Schedule your next routine hearing screenings at one of these locations.

 

Knowing where to get a hearing test on a routine basis is essential to maintaining your hearing health.If you’ve been experiencing the symptoms of hearing loss or are due to schedule a routine hearing test to monitor your hearing health, there are a few choices you’ll have to make. First and foremost, you’ll need to decide where to get a hearing test.

The good news is that you have choices depending on your medical providers, mobility, and schedule. Read on to learn more about your options for scheduling a hearing test!

If this will be your first hearing test, we recommend reading up on what to expect before you go as well.

Your doctor’s office
A good starting point is your primary care physician. They can perform a basic hearing test and help assess whether a more comprehensive assessment or referral to an audiologist may be necessary. If you already have an audiologist, you’ll likely want to save yourself the time of scheduling a primary care appointment and schedule with them directly.

An audiologist or Ear, Nose & Throat (ENT) doctor
These medical professionals are trained experts with regard to ear health and the inner workings of the ear. You may be wondering what the difference between the two is: an audiologist specializes in identifying issues such as hearing loss, balance issues and tinnitus (buzzing or ringing in one or both ears), while an ENT will manage disease or traumas related to the ear. Your primary care doctor should be able to refer you to one or the other if your symptoms point toward a specific condition.

Once at your audiologist or ENT’s office, there are various hearing tests they can choose to perform depending on your symptoms and hearing health situation. You can learn about the most common types of hearing tests here.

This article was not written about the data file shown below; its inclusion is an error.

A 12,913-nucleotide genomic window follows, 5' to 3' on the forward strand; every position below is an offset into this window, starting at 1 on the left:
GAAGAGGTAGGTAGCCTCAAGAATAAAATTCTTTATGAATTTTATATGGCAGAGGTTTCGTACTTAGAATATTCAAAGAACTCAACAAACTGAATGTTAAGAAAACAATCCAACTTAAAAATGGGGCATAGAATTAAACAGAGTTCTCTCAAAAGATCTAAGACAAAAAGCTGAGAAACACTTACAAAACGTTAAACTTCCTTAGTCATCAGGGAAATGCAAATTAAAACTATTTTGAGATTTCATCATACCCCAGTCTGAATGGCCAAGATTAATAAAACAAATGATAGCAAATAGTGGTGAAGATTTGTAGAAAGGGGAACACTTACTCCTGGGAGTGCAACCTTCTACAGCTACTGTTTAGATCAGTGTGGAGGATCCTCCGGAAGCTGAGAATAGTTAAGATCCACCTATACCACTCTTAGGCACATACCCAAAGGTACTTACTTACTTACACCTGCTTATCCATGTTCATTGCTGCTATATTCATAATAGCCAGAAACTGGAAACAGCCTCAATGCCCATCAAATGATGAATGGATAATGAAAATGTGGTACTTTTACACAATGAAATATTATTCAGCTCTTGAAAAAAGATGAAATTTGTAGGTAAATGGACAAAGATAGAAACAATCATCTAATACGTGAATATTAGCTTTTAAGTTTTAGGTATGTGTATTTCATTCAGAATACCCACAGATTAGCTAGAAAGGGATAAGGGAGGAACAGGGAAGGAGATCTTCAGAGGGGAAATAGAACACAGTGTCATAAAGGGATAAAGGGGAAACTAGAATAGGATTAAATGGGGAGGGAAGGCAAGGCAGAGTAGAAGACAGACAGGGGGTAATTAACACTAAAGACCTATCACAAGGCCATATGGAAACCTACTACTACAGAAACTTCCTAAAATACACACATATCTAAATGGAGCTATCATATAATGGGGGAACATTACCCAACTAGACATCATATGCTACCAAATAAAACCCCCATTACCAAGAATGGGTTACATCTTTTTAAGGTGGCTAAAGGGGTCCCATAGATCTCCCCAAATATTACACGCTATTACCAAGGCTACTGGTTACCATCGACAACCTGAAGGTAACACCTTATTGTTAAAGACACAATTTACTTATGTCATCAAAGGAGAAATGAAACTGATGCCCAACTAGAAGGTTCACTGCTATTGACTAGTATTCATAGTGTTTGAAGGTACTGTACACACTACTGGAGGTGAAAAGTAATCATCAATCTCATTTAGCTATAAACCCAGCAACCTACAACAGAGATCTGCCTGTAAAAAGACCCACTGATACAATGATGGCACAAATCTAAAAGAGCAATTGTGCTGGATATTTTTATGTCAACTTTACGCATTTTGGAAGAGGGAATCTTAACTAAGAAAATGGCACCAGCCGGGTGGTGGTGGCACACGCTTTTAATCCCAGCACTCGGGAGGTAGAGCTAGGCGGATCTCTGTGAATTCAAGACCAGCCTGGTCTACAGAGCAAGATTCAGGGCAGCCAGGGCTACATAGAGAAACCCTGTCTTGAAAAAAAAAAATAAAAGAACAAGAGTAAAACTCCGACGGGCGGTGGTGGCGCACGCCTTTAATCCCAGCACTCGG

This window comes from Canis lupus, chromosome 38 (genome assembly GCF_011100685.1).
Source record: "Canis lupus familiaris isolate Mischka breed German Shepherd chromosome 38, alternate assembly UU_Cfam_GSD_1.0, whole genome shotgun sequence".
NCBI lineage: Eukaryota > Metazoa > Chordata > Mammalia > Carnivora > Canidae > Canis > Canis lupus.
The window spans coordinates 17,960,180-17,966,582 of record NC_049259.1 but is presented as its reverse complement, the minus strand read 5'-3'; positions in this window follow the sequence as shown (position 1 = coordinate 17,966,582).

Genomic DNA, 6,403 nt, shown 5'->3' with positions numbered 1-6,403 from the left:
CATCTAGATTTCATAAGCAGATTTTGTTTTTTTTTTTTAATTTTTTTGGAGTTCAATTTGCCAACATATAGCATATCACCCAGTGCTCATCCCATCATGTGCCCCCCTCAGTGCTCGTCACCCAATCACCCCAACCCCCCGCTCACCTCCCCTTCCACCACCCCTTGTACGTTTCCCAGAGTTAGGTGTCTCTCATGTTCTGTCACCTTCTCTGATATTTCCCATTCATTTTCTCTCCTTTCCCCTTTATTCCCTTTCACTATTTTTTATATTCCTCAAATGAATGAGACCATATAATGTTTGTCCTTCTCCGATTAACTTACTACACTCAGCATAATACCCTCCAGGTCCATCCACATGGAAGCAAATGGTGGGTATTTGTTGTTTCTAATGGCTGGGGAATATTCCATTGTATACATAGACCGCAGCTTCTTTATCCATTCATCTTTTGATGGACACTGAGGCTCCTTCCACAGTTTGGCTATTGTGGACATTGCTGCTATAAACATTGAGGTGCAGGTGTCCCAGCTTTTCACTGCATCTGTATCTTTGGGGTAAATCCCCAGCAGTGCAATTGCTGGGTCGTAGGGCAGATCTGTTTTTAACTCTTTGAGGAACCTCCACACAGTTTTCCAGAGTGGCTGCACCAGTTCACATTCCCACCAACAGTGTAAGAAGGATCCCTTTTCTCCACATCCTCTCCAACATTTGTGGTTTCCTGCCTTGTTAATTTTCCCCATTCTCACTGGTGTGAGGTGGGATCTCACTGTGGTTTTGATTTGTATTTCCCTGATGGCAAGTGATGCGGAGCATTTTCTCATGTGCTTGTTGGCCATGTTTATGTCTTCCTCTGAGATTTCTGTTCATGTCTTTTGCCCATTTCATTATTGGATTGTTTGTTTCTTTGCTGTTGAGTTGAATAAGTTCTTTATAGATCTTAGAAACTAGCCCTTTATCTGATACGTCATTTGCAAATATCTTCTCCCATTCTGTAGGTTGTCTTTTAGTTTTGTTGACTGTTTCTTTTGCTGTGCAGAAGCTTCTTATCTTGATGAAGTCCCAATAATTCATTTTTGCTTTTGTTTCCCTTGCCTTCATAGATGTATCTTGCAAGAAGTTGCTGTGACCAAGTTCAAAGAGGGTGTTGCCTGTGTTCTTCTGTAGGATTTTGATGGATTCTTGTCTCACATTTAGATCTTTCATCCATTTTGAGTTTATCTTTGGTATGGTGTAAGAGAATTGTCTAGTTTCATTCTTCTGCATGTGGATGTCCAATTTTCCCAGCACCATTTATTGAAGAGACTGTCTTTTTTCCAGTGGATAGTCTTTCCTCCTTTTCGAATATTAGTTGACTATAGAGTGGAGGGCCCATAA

Online or over the phone
An over-the-phone or online hearing test is a convenient option if getting to the doctor’s office presents logistical challenges for you. In most cases, all you’ll need is a quiet room in your home and a working Internet connection or telephone. It may also be useful to have a friend or family member come over to help you get started.

An in-person assessment will likely be more accurate, but an online or over-the-phone hearing test is a good place to start if you suspect you’re beginning to experience hearing loss. Depending on the results of a remote test, you may want to follow up with your doctor or an audiologist when you’re able.

Hearing loss event
Non-profit organizations such as the American Speech-Language-Hearing Association (ASHA) and the Hearing Loss Association of America will often hold events in the community to encourage people to have their hearing tested. These pop-up tests are a terrific way to raise hearing loss awareness and create an easy way for people to check in with their ear health.

One drawback of this location for a hearing test is it may be more crowded and noisy than your audiologist’s office would be, but these tests are still an excellent way to monitor your hearing health on the go.

Keep reading the CapTel blog for more hearing health and wellness tips and information!

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